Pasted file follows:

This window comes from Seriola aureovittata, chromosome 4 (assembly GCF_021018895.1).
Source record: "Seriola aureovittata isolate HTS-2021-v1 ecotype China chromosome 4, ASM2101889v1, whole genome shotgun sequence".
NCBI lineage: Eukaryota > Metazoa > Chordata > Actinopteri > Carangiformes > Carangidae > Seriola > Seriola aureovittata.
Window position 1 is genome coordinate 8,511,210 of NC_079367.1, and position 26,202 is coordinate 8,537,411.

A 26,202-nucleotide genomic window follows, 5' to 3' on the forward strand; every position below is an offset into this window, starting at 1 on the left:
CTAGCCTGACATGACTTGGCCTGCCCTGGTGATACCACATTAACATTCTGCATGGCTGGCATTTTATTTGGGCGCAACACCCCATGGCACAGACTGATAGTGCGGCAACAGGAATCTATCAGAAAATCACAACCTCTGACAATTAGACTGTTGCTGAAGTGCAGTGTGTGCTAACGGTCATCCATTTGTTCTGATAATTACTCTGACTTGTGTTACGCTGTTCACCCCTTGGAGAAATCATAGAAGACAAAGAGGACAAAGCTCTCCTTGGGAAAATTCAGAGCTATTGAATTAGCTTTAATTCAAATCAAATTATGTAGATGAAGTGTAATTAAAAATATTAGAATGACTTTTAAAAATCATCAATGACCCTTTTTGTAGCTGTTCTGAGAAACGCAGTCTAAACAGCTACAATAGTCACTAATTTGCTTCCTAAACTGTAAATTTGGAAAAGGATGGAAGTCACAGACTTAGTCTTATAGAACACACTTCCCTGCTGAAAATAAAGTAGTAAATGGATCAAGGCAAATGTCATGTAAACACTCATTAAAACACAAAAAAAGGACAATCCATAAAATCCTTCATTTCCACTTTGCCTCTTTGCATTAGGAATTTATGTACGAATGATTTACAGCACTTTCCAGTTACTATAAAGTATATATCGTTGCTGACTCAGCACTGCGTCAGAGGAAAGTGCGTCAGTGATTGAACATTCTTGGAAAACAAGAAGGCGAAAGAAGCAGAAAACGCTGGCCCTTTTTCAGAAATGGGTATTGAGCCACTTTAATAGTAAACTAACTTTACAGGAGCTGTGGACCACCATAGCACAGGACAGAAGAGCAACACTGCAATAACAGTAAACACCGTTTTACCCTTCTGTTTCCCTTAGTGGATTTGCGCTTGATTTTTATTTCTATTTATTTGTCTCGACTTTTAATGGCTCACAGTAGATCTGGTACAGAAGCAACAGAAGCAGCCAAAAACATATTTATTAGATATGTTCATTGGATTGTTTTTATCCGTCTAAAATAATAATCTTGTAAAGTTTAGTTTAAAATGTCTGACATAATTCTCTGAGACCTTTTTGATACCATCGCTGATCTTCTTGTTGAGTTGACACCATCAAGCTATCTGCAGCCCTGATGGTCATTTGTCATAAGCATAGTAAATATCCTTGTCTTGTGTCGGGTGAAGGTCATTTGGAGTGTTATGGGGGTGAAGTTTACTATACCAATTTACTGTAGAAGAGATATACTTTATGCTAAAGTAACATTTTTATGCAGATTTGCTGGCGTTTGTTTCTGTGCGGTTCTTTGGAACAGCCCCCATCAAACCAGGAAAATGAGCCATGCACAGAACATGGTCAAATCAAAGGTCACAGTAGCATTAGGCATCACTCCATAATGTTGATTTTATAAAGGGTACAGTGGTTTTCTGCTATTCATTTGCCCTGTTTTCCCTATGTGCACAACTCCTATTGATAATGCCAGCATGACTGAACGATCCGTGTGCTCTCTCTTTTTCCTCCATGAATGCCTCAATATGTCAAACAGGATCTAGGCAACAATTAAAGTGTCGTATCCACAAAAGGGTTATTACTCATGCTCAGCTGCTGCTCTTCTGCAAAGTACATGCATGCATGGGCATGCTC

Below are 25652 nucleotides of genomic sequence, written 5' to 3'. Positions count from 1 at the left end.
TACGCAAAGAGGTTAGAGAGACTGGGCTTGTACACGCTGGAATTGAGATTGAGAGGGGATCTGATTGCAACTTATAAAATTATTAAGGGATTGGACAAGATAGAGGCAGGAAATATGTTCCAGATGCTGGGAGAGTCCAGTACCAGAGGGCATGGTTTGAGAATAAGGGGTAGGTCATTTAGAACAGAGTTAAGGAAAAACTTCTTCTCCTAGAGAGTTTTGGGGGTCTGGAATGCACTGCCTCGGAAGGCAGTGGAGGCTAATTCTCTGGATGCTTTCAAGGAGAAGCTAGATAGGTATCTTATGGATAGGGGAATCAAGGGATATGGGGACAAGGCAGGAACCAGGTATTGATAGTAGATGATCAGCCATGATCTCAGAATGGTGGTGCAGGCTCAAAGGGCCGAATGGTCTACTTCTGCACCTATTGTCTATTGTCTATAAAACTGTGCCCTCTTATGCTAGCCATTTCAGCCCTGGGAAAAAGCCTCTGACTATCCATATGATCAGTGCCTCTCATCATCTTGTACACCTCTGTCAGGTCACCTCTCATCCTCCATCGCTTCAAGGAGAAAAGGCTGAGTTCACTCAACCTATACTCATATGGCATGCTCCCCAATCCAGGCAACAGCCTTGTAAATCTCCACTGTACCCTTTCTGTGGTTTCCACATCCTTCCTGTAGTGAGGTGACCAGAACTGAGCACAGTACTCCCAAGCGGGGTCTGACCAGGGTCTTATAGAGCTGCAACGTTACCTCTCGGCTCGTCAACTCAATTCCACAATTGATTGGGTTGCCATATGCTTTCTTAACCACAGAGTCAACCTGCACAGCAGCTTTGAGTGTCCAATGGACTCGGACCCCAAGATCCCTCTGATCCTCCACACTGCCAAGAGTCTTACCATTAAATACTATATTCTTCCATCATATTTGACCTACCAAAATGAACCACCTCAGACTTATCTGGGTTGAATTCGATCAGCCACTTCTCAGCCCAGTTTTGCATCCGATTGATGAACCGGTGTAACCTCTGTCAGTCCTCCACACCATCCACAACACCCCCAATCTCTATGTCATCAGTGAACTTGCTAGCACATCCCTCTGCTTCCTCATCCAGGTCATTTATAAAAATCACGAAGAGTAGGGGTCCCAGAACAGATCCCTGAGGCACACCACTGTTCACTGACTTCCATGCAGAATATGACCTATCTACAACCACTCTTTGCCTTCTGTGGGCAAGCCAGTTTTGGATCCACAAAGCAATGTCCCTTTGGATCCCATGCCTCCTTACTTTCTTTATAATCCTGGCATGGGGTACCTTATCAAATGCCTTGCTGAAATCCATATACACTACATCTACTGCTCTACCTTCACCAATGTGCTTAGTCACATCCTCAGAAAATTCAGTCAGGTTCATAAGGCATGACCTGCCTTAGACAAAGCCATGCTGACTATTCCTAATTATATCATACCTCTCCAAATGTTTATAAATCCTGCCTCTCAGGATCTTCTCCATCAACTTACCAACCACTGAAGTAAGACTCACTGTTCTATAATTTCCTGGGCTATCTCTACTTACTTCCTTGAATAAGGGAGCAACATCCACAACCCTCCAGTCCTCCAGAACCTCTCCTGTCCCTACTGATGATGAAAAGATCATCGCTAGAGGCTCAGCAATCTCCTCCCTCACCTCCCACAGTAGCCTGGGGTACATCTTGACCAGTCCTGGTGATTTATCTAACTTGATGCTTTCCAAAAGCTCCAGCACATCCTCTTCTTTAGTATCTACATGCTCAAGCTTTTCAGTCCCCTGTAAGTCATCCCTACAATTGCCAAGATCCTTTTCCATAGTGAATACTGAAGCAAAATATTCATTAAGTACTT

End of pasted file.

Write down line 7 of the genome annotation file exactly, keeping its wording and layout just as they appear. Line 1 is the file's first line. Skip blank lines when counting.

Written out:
Below are 25652 nucleotides of genomic sequence, written 5' to 3'. Positions count from 1 at the left end.